What Suddenly!? Google Translate Isn’t About to Replace Humans

Haaretz put the internet giant’s new neural-machine-translation service to the test – with mixed results.

Simon Spungin
Simon Spungin
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A translation from the Hebrew by Google's new neural machine translator and improvements in red by a Haaretz human translator, April 3, 2017.
A translation from the Hebrew by Google's new neural machine translator and improvements in red by a Haaretz human translator, April 3, 2017. Credit: Ohad Peer
Simon Spungin
Simon Spungin

Last month, Google made an announcement that sent shivers down the spines of people who make a living translating Hebrew into English.

After testing the technology on less challenging languages, the internet giant revealed that it would start using neural machine translators to render more natural results for its online translation service in two more tongues: Arabic and Hebrew.

Credit: Haaretz

As readers and employees of Haaretz are only too aware, translating Hebrew into English can be a perilous enterprise. The potential for mistakes is huge and, because of the relative paucity of the Hebrew vocabulary, there can be dozens of possible (and perfectly correct) translations of any given word – only one or two of which might be the word a native English speaker would choose.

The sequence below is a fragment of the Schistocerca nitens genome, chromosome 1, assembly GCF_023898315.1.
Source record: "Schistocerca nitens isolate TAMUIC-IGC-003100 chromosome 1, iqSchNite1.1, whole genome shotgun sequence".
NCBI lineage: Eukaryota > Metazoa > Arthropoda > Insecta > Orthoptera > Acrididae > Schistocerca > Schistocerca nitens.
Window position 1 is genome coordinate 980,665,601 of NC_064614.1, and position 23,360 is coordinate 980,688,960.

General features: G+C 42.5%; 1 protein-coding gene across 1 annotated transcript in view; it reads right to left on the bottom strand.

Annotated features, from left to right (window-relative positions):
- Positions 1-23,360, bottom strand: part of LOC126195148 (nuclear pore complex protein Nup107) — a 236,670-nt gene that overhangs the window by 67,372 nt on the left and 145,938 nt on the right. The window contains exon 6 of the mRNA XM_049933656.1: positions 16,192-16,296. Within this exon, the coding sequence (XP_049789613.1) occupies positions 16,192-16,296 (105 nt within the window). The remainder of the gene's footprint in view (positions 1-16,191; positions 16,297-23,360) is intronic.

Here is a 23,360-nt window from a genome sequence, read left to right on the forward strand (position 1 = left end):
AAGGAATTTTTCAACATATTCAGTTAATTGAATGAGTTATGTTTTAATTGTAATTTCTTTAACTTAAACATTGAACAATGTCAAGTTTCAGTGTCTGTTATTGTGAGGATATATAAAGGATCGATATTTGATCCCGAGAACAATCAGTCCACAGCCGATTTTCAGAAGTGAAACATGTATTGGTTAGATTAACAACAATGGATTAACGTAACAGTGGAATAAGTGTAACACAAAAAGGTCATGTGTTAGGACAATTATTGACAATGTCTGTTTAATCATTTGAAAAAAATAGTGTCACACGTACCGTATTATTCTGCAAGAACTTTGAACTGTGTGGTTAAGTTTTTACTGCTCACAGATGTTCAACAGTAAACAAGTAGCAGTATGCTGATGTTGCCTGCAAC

If, as Google claims, its free online translation service can produce natural-sounding texts in English from Hebrew, many fine translators could find themselves out of a job.

To either set their minds at ease – or give them time to start looking for alternative employment – Haaretz has taken a short article that appeared on its Hebrew website and pushed it through Google’s translator.

The overall translation was adequate; some sentences were rendered in perfectly acceptable English, while other were so mangled they lost all sense of the original meaning.

The managing editor of Haaretz English Edition, Simon Spungin, improving a translation by Google's new neural machine translator, April 3, 2017. Credit: Ohad Peer

The bottom line is good news for translators: Google isn’t about to put you out of work. Its translation service may no longer be “on the face,” but it isn’t up to the standard one would expect from a living, breathing “son of Adam.”

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